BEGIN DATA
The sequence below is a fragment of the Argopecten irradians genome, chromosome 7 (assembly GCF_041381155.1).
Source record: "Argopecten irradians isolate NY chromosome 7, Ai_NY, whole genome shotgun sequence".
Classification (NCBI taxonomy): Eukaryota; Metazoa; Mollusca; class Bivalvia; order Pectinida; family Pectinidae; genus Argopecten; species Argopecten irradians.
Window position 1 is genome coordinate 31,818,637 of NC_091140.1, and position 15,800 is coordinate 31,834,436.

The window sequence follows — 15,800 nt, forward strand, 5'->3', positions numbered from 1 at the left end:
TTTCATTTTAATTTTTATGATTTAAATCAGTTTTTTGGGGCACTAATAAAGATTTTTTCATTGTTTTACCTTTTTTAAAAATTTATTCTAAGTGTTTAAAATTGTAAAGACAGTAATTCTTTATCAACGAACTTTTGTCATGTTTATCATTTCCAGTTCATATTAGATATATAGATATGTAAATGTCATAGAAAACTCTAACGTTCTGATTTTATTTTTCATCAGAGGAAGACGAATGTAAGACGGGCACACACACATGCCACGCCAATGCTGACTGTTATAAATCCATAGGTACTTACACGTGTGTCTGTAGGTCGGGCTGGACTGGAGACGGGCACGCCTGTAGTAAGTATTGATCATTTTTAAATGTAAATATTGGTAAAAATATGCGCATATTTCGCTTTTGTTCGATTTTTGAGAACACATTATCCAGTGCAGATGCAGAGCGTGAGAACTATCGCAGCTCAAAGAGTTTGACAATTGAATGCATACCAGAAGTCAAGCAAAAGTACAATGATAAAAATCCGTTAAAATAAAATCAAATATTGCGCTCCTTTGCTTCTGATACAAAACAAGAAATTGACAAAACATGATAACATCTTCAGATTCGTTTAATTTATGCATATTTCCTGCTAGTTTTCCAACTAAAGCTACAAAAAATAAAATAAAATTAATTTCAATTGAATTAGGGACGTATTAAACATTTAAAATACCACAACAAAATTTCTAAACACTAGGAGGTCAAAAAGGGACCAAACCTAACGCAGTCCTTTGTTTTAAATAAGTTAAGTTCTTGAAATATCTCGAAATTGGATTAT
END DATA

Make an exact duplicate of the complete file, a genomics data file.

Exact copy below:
The sequence below is a fragment of the Argopecten irradians genome, chromosome 7 (assembly GCF_041381155.1).
Source record: "Argopecten irradians isolate NY chromosome 7, Ai_NY, whole genome shotgun sequence".
Classification (NCBI taxonomy): Eukaryota; Metazoa; Mollusca; class Bivalvia; order Pectinida; family Pectinidae; genus Argopecten; species Argopecten irradians.
Window position 1 is genome coordinate 31,818,637 of NC_091140.1, and position 15,800 is coordinate 31,834,436.

The window sequence follows — 15,800 nt, forward strand, 5'->3', positions numbered from 1 at the left end:
TTTCATTTTAATTTTTATGATTTAAATCAGTTTTTTGGGGCACTAATAAAGATTTTTTCATTGTTTTACCTTTTTTAAAAATTTATTCTAAGTGTTTAAAATTGTAAAGACAGTAATTCTTTATCAACGAACTTTTGTCATGTTTATCATTTCCAGTTCATATTAGATATATAGATATGTAAATGTCATAGAAAACTCTAACGTTCTGATTTTATTTTTCATCAGAGGAAGACGAATGTAAGACGGGCACACACACATGCCACGCCAATGCTGACTGTTATAAATCCATAGGTACTTACACGTGTGTCTGTAGGTCGGGCTGGACTGGAGACGGGCACGCCTGTAGTAAGTATTGATCATTTTTAAATGTAAATATTGGTAAAAATATGCGCATATTTCGCTTTTGTTCGATTTTTGAGAACACATTATCCAGTGCAGATGCAGAGCGTGAGAACTATCGCAGCTCAAAGAGTTTGACAATTGAATGCATACCAGAAGTCAAGCAAAAGTACAATGATAAAAATCCGTTAAAATAAAATCAAATATTGCGCTCCTTTGCTTCTGATACAAAACAAGAAATTGACAAAACATGATAACATCTTCAGATTCGTTTAATTTATGCATATTTCCTGCTAGTTTTCCAACTAAAGCTACAAAAAATAAAATAAAATTAATTTCAATTGAATTAGGGACGTATTAAACATTTAAAATACCACAACAAAATTTCTAAACACTAGGAGGTCAAAAAGGGACCAAACCTAACGCAGTCCTTTGTTTTAAATAAGTTAAGTTCTTGAAATATCTCGAAATTGGATTAT